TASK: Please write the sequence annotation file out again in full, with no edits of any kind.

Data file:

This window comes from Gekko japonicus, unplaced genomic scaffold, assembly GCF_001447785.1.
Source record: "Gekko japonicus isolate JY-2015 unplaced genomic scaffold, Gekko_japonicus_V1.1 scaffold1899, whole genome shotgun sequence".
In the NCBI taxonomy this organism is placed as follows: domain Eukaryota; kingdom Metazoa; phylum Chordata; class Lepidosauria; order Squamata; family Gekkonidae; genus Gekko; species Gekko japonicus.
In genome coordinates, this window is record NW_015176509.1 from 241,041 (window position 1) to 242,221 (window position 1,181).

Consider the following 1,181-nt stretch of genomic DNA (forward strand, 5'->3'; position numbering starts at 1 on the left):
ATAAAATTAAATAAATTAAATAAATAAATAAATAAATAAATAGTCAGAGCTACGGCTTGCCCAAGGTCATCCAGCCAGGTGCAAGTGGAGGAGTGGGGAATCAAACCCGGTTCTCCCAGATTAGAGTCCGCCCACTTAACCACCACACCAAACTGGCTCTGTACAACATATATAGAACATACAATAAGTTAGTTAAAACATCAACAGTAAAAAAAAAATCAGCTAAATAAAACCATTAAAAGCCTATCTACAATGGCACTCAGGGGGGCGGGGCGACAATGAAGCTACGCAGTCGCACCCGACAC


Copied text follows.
This window comes from Gekko japonicus, unplaced genomic scaffold, assembly GCF_001447785.1.
Source record: "Gekko japonicus isolate JY-2015 unplaced genomic scaffold, Gekko_japonicus_V1.1 scaffold1899, whole genome shotgun sequence".
In the NCBI taxonomy this organism is placed as follows: domain Eukaryota; kingdom Metazoa; phylum Chordata; class Lepidosauria; order Squamata; family Gekkonidae; genus Gekko; species Gekko japonicus.
In genome coordinates, this window is record NW_015176509.1 from 241,041 (window position 1) to 242,221 (window position 1,181).

Consider the following 1,181-nt stretch of genomic DNA (forward strand, 5'->3'; position numbering starts at 1 on the left):
ATAAAATTAAATAAATTAAATAAATAAATAAATAAATAAATAGTCAGAGCTACGGCTTGCCCAAGGTCATCCAGCCAGGTGCAAGTGGAGGAGTGGGGAATCAAACCCGGTTCTCCCAGATTAGAGTCCGCCCACTTAACCACCACACCAAACTGGCTCTGTACAACATATATAGAACATACAATAAGTTAGTTAAAACATCAACAGTAAAAAAAAAATCAGCTAAATAAAACCATTAAAAGCCTATCTACAATGGCACTCAGGGGGGCGGGGCGACAATGAAGCTACGCAGTCGCACCCGACAC